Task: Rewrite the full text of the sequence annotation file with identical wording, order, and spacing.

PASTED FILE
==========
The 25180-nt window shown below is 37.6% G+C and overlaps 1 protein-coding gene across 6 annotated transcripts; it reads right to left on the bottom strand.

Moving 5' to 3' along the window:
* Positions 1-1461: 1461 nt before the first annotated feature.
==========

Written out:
The 25180-nt window shown below is 37.6% G+C and overlaps 1 protein-coding gene across 6 annotated transcripts; it reads right to left on the bottom strand.

Moving 5' to 3' along the window:
* Positions 1-1461: 1461 nt before the first annotated feature.